3 minute read

Even if you're only vaguely aware of the climate change debate, then you will probably have heard of the "hockey stick". You know, this bad boy:

Source: Mann et al. (1999).
This famous depiction of global temperatures going back into time has generated a lot of controversy. It doesn't seem to matter much to sceptics that the initial hockey stick(s) — i.e. those produced by Mann, Bradley and Hughes (19981999) — have since been replicated by multiple studies using different lines of evidence and computational procedures. No, we are invariably told that the hockey stick is a fraud and has been conclusively debunked.

The problem with these debates is that they are necessarily technical and involve concepts that are very unfamiliar to most people. Whenever I tried to explain things to my friends and family, I could see their eyes glazing over as soon as I mentioned the words "principal component analysis". So here is a sports analogy that captures the essence of what critics of the hockey stick got wrong:

Imagine that you are football (i.e. soccer) player who has discovered a great way of scoring goals when you are within the opposition's penalty area. In particular, you also happen to be a physics geek and have calibrated the optimal force and direction with which to strike the ball so that it lands in the back of the net every time. You demonstrate this impressive feat by first placing the ball at the front-right corner of the penalty box and then repeatedly slotting goal after goal with expert precision. Well done, FC Barcelona and Bayern Munich scouts are already fighting for your signature!

Hold on. Some rival player now arrives on the scene and says that you are talking complete nonsense. He begins by pointing out (quite reasonably) that penalty goals are usually taken from directly in front of the goals; not from the right-hand corner where you were showing off your abilities. He then "proves" how bad your system is by taking the ball to the centre of the box and, using your exact same kicking force and direction, proceeds to drill his shots wide of the goals. Worse, he then moves on to the left-corner of the box, where his shots are now so off-target that they are threatening to decapitate spectators in the stands...

By now, you should of course realise what is wrong with this story. The rival player has completely failed to recalculate his kicks based on the new position of ball! The underlying physics remain entirely intact. You would use exactly the same principles in determining what force and direction to use in scoring goals, even if those factors would vary according to where you were shooting from.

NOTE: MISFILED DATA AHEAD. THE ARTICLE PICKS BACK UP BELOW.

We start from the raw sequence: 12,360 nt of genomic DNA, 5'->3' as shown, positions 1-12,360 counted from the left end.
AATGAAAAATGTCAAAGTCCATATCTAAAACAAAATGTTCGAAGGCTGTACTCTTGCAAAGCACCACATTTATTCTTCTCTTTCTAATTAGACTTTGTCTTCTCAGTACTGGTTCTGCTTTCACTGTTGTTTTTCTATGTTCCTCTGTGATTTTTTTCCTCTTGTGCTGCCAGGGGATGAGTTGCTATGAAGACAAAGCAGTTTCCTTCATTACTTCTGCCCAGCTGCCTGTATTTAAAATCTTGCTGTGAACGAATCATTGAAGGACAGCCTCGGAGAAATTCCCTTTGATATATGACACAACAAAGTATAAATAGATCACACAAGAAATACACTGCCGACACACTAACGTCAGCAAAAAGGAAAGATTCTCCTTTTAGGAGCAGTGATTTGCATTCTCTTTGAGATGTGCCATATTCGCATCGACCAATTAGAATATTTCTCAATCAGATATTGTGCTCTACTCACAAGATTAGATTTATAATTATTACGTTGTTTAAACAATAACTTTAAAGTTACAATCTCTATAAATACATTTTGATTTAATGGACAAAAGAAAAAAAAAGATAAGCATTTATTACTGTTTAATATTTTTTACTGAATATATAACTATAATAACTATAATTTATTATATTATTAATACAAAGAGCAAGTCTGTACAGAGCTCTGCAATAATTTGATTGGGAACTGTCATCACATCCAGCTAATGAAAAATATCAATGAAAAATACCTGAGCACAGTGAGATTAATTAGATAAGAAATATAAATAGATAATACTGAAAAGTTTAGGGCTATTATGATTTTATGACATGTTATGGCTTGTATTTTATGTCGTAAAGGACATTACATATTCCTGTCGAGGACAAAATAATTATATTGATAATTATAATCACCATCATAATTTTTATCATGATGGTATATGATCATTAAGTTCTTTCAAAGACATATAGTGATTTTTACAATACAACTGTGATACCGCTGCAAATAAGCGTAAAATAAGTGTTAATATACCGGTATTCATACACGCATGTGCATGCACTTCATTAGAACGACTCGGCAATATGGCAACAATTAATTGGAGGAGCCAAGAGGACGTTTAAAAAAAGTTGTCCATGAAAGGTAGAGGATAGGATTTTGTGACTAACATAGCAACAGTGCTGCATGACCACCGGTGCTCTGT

You forgot to recalculate, Wayne!

This, in simplified form and among other things, is the same mistake that the early critics of the hockey stick made. Except that now the relevant decision variables involve selection rules for the number of principal components (which help to identify the key patterns in your data) and where your data are centered along the time-series. For example, in a 2005 paper Steve McIntyre and Ross McKitrick (MM) argued that Mann et al. had used an unusual centering convention in their original study. When MM applied a more standard centering convention in an attempt to replicate Mann et al.'s key results, the hockey stick vanished. The problem with MM's argument, however, is that when you re-center the analysis you also have to re-determine the optimal number of principal components. (Just like the footballer in our example, you have to adjust your kicking calculations depending on where you are taking the penalty from.) MM failed to realise this and simply used the same number of principal components (i.e. two) as Mann et al. originally had. Correcting for this mistake and including the right number of principal components (i.e. five) required by the new centering convention means that — hey, presto! — the hockey stick magically reappears.

If you are interested in reading further, here are two excellent posts dealing with this manufactured controversy over the hockey stick. I should also say that Michael Mann's book gives a very accessible overview of whole palaver. He doesn't use a sporting analogy, though, so I still have the upper hand on that score.